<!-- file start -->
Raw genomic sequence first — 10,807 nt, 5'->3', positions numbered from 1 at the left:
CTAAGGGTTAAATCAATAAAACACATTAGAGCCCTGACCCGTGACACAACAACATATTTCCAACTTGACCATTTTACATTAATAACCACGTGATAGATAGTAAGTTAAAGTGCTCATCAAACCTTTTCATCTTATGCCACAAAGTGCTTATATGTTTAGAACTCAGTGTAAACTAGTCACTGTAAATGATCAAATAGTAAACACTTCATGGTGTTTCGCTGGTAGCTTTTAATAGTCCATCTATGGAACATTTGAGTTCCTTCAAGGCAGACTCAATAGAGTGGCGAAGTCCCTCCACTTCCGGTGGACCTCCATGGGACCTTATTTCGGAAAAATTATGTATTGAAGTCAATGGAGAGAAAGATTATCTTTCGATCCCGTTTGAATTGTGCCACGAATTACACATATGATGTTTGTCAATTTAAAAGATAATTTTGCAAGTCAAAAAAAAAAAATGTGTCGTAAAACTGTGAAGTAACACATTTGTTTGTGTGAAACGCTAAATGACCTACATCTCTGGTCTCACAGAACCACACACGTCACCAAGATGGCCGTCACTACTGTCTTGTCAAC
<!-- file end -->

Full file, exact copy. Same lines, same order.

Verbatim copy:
Raw genomic sequence first — 10,807 nt, 5'->3', positions numbered from 1 at the left:
CTAAGGGTTAAATCAATAAAACACATTAGAGCCCTGACCCGTGACACAACAACATATTTCCAACTTGACCATTTTACATTAATAACCACGTGATAGATAGTAAGTTAAAGTGCTCATCAAACCTTTTCATCTTATGCCACAAAGTGCTTATATGTTTAGAACTCAGTGTAAACTAGTCACTGTAAATGATCAAATAGTAAACACTTCATGGTGTTTCGCTGGTAGCTTTTAATAGTCCATCTATGGAACATTTGAGTTCCTTCAAGGCAGACTCAATAGAGTGGCGAAGTCCCTCCACTTCCGGTGGACCTCCATGGGACCTTATTTCGGAAAAATTATGTATTGAAGTCAATGGAGAGAAAGATTATCTTTCGATCCCGTTTGAATTGTGCCACGAATTACACATATGATGTTTGTCAATTTAAAAGATAATTTTGCAAGTCAAAAAAAAAAAATGTGTCGTAAAACTGTGAAGTAACACATTTGTTTGTGTGAAACGCTAAATGACCTACATCTCTGGTCTCACAGAACCACACACGTCACCAAGATGGCCGTCACTACTGTCTTGTCAAC